2017 Triumph Street Triple RS review, track ride
17th Feb 2017 2:44 pm
Triumph has raised the bar yet again with its 2017 Street Triple range. We rode the motorcycle in Barcelona to find out what it has to offer.
The conundrum that arises with any great product from any field of interest, after a certain period of time is: how do you make it even better? But how do you avoid overdoing it? And how do you make sure you're doing enough? We are quite sure Triumph Motorcycles spent long, arduous hours, crouched over the drawing board, pondering those same questions.
For 2017, Triumph has updated its third-gen Street Triples and it's slated to hit the market soon. We just loved how much of a well-rounded and intuitive motorcycle the older model was. And Triumph has left no stone unturned when it came to prepping the 2017 models. We got to experience the top-spec variant of the series, the 2017 Street Triple RS (the 'RS' stands for Race Sport) in Barcelona.
When you first approach the 2017 Street Triple RS, the first thing you notice is its slightly more purposeful stance. Gone is that bug-eyed, lovable face that we had gotten so used to seeing, and the new model has a slightly more sinister aura around it.
Although the new Street Triple RS shares the same physical dimensions as the previous model, the new styling gives it a tougher look. In the limelight is the all-new 5.0-inch TFT screen that gives you the feeling of sitting in the cockpit of one of the 2017 litre-class superbikes instead of a middle-weight naked. It's customisable and very informative. This TFT instrument cluster will also be seen on the R models of the Street Triple.
The highlight of the RS model is its electronics package. This highly extensive and customisable electronics suite is really going to change what's expected from a middle-weight naked motorcycle. It gets five riding modes (Road, Rain, Sport, Track and a programmable Rider mode) which get different throttle maps and varying levels of traction control. Even the amount of ABS intervention can be tuned as per you liking. So, it will cater to a wide range of riders with varying levels of skill and confidence.
On the chassis front, it retains the main frame of the older model, but gets a new stiffer gullwing swingarm, a new Ohlins rear shock and top-of-the-line Showa Big Piston Forks. While this setup works wonderfully on the well-paved roads here, we have our doubts about the levels of stiffness for Indian roads. That being said, there's a tremendous amount of feedback and agility that this RS offers.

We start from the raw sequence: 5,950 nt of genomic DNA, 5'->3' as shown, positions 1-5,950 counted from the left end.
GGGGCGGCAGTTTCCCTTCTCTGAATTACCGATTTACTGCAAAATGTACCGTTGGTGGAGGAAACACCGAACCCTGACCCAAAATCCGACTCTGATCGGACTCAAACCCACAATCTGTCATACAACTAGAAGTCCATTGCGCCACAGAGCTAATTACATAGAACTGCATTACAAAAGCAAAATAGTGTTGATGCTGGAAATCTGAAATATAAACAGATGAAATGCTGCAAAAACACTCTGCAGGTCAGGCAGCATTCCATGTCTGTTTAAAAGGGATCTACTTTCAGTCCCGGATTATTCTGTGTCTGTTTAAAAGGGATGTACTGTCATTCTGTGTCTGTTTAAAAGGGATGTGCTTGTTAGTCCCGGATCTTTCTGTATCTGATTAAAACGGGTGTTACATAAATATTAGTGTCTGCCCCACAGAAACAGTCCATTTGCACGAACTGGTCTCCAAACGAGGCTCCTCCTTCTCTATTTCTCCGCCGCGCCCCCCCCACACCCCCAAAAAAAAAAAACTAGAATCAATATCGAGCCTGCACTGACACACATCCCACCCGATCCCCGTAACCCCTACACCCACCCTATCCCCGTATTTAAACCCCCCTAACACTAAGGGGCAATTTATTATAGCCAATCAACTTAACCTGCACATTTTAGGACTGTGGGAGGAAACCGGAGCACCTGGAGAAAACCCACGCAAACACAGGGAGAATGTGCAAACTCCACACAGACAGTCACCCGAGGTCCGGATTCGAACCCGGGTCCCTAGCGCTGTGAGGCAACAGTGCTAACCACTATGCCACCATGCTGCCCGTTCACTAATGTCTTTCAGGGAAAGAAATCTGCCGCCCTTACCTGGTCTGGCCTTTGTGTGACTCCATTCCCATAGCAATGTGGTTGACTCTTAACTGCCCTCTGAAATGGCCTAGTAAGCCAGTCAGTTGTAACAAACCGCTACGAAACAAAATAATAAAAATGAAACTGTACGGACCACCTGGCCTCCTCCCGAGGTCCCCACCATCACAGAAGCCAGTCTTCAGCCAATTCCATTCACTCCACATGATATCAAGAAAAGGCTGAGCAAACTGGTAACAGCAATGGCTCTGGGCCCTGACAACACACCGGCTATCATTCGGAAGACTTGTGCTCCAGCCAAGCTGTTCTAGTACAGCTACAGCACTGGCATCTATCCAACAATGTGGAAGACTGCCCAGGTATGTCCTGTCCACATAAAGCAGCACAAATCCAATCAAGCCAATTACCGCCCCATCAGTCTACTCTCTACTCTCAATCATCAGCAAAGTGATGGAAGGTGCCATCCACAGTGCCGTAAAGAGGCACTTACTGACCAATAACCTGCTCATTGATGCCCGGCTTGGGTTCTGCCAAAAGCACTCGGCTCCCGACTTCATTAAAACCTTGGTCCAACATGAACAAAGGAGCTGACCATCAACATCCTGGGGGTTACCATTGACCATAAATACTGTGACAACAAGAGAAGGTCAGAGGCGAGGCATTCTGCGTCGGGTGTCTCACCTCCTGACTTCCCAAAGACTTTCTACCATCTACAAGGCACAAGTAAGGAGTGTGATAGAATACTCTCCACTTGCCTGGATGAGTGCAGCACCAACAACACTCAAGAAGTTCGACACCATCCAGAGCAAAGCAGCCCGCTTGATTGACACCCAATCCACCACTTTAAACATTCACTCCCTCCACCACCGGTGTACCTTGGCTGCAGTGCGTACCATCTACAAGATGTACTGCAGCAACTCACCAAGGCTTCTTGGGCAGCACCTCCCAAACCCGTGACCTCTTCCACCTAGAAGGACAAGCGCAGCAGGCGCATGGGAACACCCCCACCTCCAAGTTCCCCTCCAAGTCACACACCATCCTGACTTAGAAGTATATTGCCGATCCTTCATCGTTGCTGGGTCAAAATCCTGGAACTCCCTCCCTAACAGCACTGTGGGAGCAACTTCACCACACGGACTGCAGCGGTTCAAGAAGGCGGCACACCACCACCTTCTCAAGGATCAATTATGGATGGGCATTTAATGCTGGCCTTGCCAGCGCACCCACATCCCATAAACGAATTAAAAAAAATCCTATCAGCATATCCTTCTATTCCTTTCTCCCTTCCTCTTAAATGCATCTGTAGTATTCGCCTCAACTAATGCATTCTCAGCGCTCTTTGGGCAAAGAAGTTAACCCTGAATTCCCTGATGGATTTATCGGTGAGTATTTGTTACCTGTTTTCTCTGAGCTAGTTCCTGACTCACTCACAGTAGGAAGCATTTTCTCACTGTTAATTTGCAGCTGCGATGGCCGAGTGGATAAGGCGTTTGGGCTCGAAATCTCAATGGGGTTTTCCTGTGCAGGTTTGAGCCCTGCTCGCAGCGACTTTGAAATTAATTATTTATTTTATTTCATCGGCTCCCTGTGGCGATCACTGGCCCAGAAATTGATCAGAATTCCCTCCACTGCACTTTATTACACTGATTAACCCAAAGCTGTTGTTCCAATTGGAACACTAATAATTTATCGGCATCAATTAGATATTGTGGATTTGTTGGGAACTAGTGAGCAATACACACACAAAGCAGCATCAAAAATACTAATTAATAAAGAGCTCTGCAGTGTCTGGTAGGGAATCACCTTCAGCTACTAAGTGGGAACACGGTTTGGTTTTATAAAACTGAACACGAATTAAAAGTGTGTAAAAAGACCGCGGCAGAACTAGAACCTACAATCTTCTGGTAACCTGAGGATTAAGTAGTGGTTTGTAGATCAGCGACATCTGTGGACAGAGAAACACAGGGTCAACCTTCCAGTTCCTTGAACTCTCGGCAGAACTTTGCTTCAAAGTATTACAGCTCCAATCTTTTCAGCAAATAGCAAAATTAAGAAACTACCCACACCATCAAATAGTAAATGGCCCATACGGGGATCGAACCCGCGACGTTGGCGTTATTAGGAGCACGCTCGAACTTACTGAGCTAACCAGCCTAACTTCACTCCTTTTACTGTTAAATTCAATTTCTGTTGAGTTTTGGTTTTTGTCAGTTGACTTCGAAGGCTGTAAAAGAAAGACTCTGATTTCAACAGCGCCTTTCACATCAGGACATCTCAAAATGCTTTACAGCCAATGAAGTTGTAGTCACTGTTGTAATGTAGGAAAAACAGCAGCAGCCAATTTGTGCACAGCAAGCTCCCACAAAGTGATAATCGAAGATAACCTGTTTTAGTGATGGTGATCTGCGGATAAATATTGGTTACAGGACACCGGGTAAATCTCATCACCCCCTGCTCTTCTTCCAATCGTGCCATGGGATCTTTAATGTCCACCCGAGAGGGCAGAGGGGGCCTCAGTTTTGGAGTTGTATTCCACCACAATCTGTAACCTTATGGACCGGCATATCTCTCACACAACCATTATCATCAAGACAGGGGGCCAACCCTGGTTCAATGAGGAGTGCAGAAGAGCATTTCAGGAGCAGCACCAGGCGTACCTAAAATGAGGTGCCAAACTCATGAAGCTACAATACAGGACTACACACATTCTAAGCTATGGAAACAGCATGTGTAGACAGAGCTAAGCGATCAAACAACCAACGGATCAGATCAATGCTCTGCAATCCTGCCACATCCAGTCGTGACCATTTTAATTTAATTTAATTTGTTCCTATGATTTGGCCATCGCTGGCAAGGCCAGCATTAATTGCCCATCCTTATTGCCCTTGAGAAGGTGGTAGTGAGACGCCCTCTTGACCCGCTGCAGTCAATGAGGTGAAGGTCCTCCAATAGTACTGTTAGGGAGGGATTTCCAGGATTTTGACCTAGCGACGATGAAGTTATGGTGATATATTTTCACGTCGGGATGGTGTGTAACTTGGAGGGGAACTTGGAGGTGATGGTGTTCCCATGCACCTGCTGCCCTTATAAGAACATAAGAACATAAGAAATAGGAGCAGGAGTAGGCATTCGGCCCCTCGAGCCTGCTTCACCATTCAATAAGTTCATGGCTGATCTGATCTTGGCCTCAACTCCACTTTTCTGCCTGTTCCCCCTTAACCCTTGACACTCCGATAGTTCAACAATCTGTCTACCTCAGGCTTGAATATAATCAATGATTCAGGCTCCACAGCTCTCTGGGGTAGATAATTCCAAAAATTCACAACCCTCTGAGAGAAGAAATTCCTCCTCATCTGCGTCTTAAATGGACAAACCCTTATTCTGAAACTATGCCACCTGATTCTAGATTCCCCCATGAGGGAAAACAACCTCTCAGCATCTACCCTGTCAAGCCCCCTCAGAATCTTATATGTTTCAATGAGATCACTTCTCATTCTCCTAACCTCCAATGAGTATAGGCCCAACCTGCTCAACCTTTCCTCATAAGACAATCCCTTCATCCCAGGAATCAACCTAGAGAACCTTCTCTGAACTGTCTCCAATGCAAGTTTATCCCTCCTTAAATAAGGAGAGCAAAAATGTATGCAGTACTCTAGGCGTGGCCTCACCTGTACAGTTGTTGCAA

Whether it's carving up the mountain roads around Barcelona, or hitting the track, the levels of intuition are phenomenal. And it also comes shod with Pirelli's Diablo Super Corsa SP tyres that work marvellously on the road and on the track. However, it would work better to get the tyres well-heated before trying anything aggressive, especially on damp or wet roads.
The Street Triple RS also gets ABS-assisted Brembo Monobloc M50 brakes that work wonderfully. And the brake lever also offers great adjustability. Not only can you adjust the how far it sits away from the handlebar, you can also set the amount of bite and lever travel via a small rotating knob at the base of the lever.
But the icing on the cake would have to be the new engine. If you thought the old engine was great, this one is even better. It's derived from the Daytona's 675cc inline-triple but gets a gets a bump of about 90cc and is now 765cc. This obviously results in an increase in power and torque, but nothing unmanageable. Although it puts out 123hp now, this engine is as user-friendly as before and encourages you to really wring that throttle open if the situation permits. The level of crispness and responsiveness delivered via the ride-by-wire throttle in Sport and Track mode is spot on. The gearbox gets a slight shortening of the first two gears, which works for traffic situations and ambling about, as well as out on the race track. This is where the quickshifter comes in handy. Clutch feel is light and precise, and the slipper clutch cuts in to allow for some nice controlled slides during hard downshifting. We would have loved to have the option of an auto-blipper.
Another area Triumph has done a great job again, is with the seating geometry. It's not too aggressive for the street, neither is it too laid-back for the track. All that time at the drawing board has definitely paid off. Although, because it is a naked, the wind blast post 130kph is noticeable. We'd recommend a taller, aftermarket windscreen for better wind deflection at the track as well. Once the RS crosses that 195kph mark, you'll really have to put in an effort to hold on. We saw a speedo-indicated 232kph on the main straight of the Catalunya circuit, at which point everything was simply a blur because of the amount of wind blast.
After spending an entire day riding the 2017 Street Triple RS through the mountains and on the Catalunya MotoGP circuit, we can say that we are mighty impressed with what Triumph has done. The second-gen Street Triple was a lovely motorcycle, but this third-gen RS version is a game changer. The levels of agility, overall friendliness and its electronics package are sure to make this great motorcycle. It will make its way to India via a CKD route, so we can expect rather competitive pricing. However, India will first get the S and R versions, which will be followed by the sportier RS version.